And, for those know their vintage sewing machines, in the past month-ish, I am suddenly the happy owner of a Bernina 830 Record (paperwork indicates the first owner purchased it in 1977), a Bernina 1030 (circa late 1980s?), and a Husqvarna 6460 (paperwork indicates first purchase in 1979).

This is gonna be an awesome year.

FO: Nature walk yoga pants

I love denim, I love jeans, and I think little girls are just adorable in jeans, but sadly, none of my daughters agree. They absolutely refuse to wear jeans because they find them too restrictive, too heavy, and too bunchy around the waist. Having been clothed in elasticated jersey pants since birth, they see absolutely no reason to give up such comfy pants and will even refuse to wear chinos or other softer wovens. Not to mention, woven pants have pesky buttons and zippers that make solo bathroom trips nearly impossible for the younger crew.

You won’t find me arguing for style over comfort, but herein lies the problem – Meredith is very tall for her age (she’s the size of an 8-year-old), and most 8-year-olds eschew “baby clothes” for more grown-up styles, so we have trouble finding RTW pants that will fit her and aren’t pajamas or gym clothes. She wears a lot of knit skirts or dresses over leggings in the winter because of our first-world pants shortage problems.

This pattern is from Oliver + S, the Nature Walk yoga pants pattern. It’s a very straightforward sew and easy to execute. I was eager to compare it with the Ananda yoga pants, and I selected the size by overlaying the well-fitting Ananda pattern and picking the identical width at the widest point. I also lengthened the inseam to match Meredith’s long limbs.

Comfy for criss-cross applesauce

The crazier and brighter the fabric, the more Meredith loves it, so this was a good marriage of fabric and wearer’s taste. It is a 100% cotton interlock, a Patty-Young-for-Michael-Miller designer fabric called Aromatherapy (berry colorway) that is probably discontinued now. I’d previously had a lousy experience with cheapo Joann interlock (a t-shirt that grew in width by a whopping 9 inches while shrinking in length by some unconscionable amount), so I splurged on some higher-quality goods and hoped for better.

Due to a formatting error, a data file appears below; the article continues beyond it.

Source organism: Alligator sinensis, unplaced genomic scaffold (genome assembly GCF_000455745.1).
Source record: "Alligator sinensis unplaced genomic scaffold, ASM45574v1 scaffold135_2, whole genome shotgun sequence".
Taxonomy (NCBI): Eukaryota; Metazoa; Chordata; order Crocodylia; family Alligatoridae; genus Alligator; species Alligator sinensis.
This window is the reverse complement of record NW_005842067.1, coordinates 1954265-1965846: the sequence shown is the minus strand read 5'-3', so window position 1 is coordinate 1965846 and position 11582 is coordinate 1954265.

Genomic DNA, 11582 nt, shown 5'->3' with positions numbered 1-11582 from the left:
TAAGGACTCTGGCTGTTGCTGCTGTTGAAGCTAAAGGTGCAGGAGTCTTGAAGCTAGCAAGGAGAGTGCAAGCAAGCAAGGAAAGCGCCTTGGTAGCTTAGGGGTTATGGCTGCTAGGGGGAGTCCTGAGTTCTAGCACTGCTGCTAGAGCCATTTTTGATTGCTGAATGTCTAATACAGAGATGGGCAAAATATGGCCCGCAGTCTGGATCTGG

Stretchy enough to “kick” her sister

Turns out, this fabric s-t-r-e-t-c-h-e-d like crazy, too. Not quite as bad as the other, but I still had to create side seams to remove 3 inches of width from each leg to make it fit. I was very careful about not letting the fabric hang off the edge of a table, folding it before carrying it from one place to another, not pulling with the iron, etc, and it still grew. Disappointing. With this experience, I think I quit interlock.

With Jordan, also clad in not-wovens

After having the sides lopped off, the pants fit well and Meredith likes them. I may have made the waistband a wee too tight, I’m not sure. The instructions suggest using a length of elastic 1″ shorter than the child’s waist and then overlapping by 0.5″, and it just seems like a lot to take out when the kid’s waist is only 22″ anyway.

Teaching baby sis to dance

How does it compare to the Ananda pants? While the Nature Walk yoke is interesting, I think I actually prefer the Ananda pants (foldover waist, no elastic) for its ease of assembly, no requirement for elastic, and more forgiving waist. Still, I’m glad I tried the Oliver + S pattern, and I will probably revisit it next winter, when M is 6 inches taller and needing new pants again.


Long time

It’s been a long time since we’ve seen any handspun yarn on this blog, eh?

One ounce of wool roving (breed unknown/unspecified), handdyed by me, 2-ply, spindle spun on a midi Bosworth spindle, plied on an electric spinner. This was my rest-between-sets project while I lifted weights, no joke. What else can you do for 90-180 seconds?

I was aiming for worsted weight but don’t think I quite achieved that, too many years of ultra-fine laceweight for my hands to let go of habit. Looks like beginner’s yarn, doesn’t it? I had to ply this yarn twice, actually, the first try was underplied and looked stringy and miserable.

The fiber was a gift from a work colleague. Her parents had passed away, she was clearing out their home, and when she found a small carton with wool that used to belong to her dad, she gave it to me. I can’t remember what the box said anymore, but I vaguely remember thinking it looked like a laboratory supply. I dyed it and then it sat in my stash for probably 7+ years.

I’d like to make it into something that I can give back to my friend. However, the wool is not great for wearing (scratchy), plus it would felt upon washing, and I have only an ounce. So… any suggestions for a nonwearable, won’t-need-to-wash-it-ever something or other that I could make with 1 oz of DK weight yarn?

At the feet of a master

Toward the end of last year, Mrs Mole, custom clothier and genius creator of bridal alterations, e-mailed me out of the blue to offer to show me how to fix the rising hemline of this shirt. Having read her blog for some time, I was unabashedly impressed by her abilities and thus jumped at the chance to learn from her. As luck would have it, I had a lot of vacation time to burn up in November and December, so she and I worked long-distance on fitting a woven top and then a knit one.